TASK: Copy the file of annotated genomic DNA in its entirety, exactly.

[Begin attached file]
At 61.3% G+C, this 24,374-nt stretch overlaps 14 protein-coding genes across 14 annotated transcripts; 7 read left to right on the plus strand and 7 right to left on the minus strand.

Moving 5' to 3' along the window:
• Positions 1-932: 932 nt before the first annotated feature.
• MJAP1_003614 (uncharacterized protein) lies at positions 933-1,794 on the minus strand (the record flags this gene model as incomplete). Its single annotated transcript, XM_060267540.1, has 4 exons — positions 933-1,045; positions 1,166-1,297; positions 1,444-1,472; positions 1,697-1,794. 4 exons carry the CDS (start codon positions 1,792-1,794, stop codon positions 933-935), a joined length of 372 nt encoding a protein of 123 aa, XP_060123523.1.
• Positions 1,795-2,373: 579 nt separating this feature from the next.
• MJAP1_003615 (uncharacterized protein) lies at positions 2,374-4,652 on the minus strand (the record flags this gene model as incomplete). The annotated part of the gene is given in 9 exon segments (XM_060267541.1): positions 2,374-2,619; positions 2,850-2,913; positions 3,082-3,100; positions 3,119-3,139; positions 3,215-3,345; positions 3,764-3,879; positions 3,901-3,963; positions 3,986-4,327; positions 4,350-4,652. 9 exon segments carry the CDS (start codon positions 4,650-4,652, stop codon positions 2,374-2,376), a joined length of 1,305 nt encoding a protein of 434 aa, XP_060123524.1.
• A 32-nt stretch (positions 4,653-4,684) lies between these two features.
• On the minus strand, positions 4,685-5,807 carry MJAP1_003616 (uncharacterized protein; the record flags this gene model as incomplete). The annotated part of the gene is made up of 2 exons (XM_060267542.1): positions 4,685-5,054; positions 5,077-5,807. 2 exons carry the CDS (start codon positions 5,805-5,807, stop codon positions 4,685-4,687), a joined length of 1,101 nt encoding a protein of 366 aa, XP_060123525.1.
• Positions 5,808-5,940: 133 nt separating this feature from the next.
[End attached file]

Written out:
At 61.3% G+C, this 24,374-nt stretch overlaps 14 protein-coding genes across 14 annotated transcripts; 7 read left to right on the plus strand and 7 right to left on the minus strand.

Moving 5' to 3' along the window:
• Positions 1-932: 932 nt before the first annotated feature.
• MJAP1_003614 (uncharacterized protein) lies at positions 933-1,794 on the minus strand (the record flags this gene model as incomplete). Its single annotated transcript, XM_060267540.1, has 4 exons — positions 933-1,045; positions 1,166-1,297; positions 1,444-1,472; positions 1,697-1,794. 4 exons carry the CDS (start codon positions 1,792-1,794, stop codon positions 933-935), a joined length of 372 nt encoding a protein of 123 aa, XP_060123523.1.
• Positions 1,795-2,373: 579 nt separating this feature from the next.
• MJAP1_003615 (uncharacterized protein) lies at positions 2,374-4,652 on the minus strand (the record flags this gene model as incomplete). The annotated part of the gene is given in 9 exon segments (XM_060267541.1): positions 2,374-2,619; positions 2,850-2,913; positions 3,082-3,100; positions 3,119-3,139; positions 3,215-3,345; positions 3,764-3,879; positions 3,901-3,963; positions 3,986-4,327; positions 4,350-4,652. 9 exon segments carry the CDS (start codon positions 4,650-4,652, stop codon positions 2,374-2,376), a joined length of 1,305 nt encoding a protein of 434 aa, XP_060123524.1.
• A 32-nt stretch (positions 4,653-4,684) lies between these two features.
• On the minus strand, positions 4,685-5,807 carry MJAP1_003616 (uncharacterized protein; the record flags this gene model as incomplete). The annotated part of the gene is made up of 2 exons (XM_060267542.1): positions 4,685-5,054; positions 5,077-5,807. 2 exons carry the CDS (start codon positions 5,805-5,807, stop codon positions 4,685-4,687), a joined length of 1,101 nt encoding a protein of 366 aa, XP_060123525.1.
• Positions 5,808-5,940: 133 nt separating this feature from the next.